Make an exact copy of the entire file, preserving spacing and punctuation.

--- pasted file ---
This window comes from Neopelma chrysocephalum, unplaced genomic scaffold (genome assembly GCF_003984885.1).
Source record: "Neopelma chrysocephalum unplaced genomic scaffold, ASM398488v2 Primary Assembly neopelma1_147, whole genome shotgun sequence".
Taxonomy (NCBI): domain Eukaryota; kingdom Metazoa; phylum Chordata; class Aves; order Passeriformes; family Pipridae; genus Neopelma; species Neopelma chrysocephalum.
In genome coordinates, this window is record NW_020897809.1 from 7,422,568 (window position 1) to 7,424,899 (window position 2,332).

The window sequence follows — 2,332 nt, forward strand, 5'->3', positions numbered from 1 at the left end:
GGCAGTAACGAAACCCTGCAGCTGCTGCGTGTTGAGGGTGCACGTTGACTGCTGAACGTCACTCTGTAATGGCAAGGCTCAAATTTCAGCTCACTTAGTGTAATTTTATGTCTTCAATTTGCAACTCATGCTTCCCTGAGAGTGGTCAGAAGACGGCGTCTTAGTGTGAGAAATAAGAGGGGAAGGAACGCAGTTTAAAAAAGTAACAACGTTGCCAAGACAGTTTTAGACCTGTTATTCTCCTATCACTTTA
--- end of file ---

This window comes from Neopelma chrysocephalum, unplaced genomic scaffold (genome assembly GCF_003984885.1).
Source record: "Neopelma chrysocephalum unplaced genomic scaffold, ASM398488v2 Primary Assembly neopelma1_147, whole genome shotgun sequence".
Taxonomy (NCBI): domain Eukaryota; kingdom Metazoa; phylum Chordata; class Aves; order Passeriformes; family Pipridae; genus Neopelma; species Neopelma chrysocephalum.
In genome coordinates, this window is record NW_020897809.1 from 7,422,568 (window position 1) to 7,424,899 (window position 2,332).

The window sequence follows — 2,332 nt, forward strand, 5'->3', positions numbered from 1 at the left end:
GGCAGTAACGAAACCCTGCAGCTGCTGCGTGTTGAGGGTGCACGTTGACTGCTGAACGTCACTCTGTAATGGCAAGGCTCAAATTTCAGCTCACTTAGTGTAATTTTATGTCTTCAATTTGCAACTCATGCTTCCCTGAGAGTGGTCAGAAGACGGCGTCTTAGTGTGAGAAATAAGAGGGGAAGGAACGCAGTTTAAAAAAGTAACAACGTTGCCAAGACAGTTTTAGACCTGTTATTCTCCTATCACTTTA